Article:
Many wealthy individuals do not have adequate plans for passing on their wealth and may have a false sense of financial security, according to a U.S. Trust survey released today.

In addition, wealthy individuals have not taken the costs of their family's health needs into account and have conflicting views about investment risks, according to the report.

“We need to shift the conversation about wealth management to these important topics and expand their understanding of risk,” says Keith Banks, president of U.S. Trust.

In compiling the report, U.S. Trust 2013 Insights on Wealth and Worth, U.S. Trust Bank of America Private Wealth Management surveyed 711 individuals with at least $3 million in investable assets. The sampling was evenly divided among those with $3 million to $5 million in wealth, $5 million to $10 million and $10 million and above.

Although most have a will, the survey found 72 percent of respondents do not have a comprehensive estate plan, including 84 percent of those under the age of 49, and 65 percent age 49 and older. Fifty-eight percent have not named a durable power of attorney to make financial decisions.  In addition, 55 percent have never formed a trust.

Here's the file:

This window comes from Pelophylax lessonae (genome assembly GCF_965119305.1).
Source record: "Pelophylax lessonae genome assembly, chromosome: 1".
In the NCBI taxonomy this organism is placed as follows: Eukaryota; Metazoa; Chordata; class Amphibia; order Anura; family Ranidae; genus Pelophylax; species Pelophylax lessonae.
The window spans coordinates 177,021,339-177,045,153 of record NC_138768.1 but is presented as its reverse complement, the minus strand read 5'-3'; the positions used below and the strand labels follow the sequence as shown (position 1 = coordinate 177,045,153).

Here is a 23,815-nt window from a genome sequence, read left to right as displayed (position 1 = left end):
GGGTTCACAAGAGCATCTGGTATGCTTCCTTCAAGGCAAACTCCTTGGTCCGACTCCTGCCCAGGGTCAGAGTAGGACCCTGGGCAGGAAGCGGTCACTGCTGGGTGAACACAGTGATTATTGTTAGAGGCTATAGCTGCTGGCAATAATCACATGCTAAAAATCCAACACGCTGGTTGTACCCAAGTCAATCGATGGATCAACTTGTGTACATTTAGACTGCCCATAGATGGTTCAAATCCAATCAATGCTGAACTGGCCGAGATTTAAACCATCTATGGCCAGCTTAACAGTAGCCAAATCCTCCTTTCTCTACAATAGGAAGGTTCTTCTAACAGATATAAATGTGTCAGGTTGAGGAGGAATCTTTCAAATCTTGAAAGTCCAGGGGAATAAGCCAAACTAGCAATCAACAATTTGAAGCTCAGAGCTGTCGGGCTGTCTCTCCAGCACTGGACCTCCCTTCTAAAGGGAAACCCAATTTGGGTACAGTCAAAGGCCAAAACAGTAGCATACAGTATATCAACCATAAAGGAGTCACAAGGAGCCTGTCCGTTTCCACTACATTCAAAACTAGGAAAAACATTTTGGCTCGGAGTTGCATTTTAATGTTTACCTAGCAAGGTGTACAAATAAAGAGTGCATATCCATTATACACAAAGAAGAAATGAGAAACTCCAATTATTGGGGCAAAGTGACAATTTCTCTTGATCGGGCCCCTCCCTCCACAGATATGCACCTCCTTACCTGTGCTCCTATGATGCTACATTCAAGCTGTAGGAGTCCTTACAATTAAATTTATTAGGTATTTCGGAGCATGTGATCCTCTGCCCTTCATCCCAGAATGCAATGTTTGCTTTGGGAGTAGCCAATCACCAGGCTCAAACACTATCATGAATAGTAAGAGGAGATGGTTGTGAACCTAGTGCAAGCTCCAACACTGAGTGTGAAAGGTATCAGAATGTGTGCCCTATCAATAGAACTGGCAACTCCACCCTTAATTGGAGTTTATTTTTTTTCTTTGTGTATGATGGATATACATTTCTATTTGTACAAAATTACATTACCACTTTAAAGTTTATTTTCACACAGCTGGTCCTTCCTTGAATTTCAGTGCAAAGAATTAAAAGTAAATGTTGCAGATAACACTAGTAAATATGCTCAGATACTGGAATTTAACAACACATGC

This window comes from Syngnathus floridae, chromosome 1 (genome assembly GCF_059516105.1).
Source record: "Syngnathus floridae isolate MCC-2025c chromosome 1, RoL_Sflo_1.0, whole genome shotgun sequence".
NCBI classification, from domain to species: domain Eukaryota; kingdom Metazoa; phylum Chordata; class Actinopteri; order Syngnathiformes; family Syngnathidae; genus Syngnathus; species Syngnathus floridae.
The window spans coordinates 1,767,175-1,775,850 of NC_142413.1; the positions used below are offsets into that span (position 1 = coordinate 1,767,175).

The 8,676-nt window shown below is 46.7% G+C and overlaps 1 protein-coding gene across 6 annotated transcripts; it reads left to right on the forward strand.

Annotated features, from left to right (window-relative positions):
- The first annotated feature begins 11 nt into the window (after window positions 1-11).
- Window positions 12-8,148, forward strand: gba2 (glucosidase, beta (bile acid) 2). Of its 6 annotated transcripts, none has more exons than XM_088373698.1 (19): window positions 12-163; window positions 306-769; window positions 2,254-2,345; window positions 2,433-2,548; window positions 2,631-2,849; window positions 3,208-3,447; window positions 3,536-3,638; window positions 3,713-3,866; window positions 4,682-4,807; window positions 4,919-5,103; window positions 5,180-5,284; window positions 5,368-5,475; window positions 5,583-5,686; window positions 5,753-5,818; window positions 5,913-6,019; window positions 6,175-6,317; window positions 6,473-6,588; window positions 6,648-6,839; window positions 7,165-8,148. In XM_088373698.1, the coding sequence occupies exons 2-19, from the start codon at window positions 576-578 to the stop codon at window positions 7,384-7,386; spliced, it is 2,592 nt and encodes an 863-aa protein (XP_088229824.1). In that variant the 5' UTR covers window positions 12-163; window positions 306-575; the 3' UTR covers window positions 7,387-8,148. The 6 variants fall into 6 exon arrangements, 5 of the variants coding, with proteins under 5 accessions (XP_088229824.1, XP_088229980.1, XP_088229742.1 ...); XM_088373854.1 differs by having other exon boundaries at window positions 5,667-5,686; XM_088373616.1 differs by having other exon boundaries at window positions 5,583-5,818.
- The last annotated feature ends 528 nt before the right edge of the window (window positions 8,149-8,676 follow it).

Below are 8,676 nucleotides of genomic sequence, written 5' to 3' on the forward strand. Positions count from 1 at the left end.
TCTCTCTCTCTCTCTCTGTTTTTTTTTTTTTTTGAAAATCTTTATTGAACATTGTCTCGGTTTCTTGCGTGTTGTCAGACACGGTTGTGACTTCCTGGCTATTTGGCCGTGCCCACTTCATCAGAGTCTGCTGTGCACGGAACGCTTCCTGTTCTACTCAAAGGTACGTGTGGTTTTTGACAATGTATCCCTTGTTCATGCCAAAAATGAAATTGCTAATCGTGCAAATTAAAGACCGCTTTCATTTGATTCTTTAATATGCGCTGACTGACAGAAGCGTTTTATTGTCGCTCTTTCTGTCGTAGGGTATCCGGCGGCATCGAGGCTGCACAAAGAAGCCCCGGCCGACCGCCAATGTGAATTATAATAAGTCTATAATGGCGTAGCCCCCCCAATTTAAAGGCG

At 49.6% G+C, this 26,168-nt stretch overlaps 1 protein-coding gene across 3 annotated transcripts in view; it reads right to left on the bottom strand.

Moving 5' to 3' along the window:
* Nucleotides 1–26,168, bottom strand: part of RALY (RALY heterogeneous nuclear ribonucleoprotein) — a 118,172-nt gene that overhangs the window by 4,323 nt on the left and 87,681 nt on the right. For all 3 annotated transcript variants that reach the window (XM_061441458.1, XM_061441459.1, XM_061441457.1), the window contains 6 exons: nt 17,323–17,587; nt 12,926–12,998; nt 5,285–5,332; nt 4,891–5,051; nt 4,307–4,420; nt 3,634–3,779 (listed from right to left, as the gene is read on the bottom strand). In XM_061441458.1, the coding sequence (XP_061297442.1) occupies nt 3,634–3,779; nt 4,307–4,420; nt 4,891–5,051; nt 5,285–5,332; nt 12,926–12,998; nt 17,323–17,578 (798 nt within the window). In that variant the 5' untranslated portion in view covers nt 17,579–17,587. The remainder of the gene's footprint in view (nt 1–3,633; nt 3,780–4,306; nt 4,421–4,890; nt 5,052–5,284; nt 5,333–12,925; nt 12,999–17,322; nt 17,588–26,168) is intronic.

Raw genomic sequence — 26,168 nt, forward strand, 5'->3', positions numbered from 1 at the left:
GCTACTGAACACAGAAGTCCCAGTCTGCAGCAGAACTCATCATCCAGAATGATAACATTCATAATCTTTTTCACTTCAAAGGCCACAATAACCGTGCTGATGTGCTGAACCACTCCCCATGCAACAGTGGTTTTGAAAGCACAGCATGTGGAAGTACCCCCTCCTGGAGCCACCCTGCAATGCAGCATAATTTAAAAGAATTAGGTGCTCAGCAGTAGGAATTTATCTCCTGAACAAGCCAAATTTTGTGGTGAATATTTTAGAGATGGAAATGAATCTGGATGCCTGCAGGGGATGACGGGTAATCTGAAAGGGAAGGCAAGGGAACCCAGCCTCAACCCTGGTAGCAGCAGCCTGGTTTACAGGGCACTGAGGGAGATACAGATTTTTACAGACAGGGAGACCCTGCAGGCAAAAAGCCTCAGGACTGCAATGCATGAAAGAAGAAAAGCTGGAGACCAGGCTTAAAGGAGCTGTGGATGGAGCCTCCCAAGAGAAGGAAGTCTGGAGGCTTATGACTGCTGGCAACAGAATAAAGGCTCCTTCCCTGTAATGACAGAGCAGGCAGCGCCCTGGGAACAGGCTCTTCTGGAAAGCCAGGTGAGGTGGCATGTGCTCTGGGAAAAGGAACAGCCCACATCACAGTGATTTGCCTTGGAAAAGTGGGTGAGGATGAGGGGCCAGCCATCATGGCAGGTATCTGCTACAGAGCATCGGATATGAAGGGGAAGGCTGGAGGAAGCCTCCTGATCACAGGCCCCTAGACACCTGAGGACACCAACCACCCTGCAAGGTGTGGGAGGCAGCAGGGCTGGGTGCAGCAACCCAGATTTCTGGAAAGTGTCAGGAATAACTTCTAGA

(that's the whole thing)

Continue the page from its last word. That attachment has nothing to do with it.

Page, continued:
Two thirds have organized their personal and financial records in one place, but 46 percent have not informed the executor of their estate about how to access the records. At the same time, 63 percent have not established who should have access to passwords and digital accounts.

Growth Trumps Protection

Investment risk is less of a concern than it was a year ago. Sixty percent now place a higher investment priority on growing than preserving assets. This is a reversal since last year, when 58 percent were focused on preservation. But at the same time, respondents are nearly twice as likely to say that lowering risks is a higher priority than pursuing higher returns. About half say their current asset allocation accurately reflects their risk tolerance; however, only 45 percent feel they have a good understanding of their risk tolerance.

A little more than half say they have substantial amounts of funds in cash accounts, but only 6 percent say they are content to leave it there.

Health care costs, including long-term care costs, have not been fully taken into account, says U.S. Trust, and may constitute the hidden risk to family wealth. Less than half have a financial plan that accounts for long-term care needs that they and their spouse might need, and only 18 percent of those whose parents are still living have a financial plan that accounts for the long-term care cost the parents might need.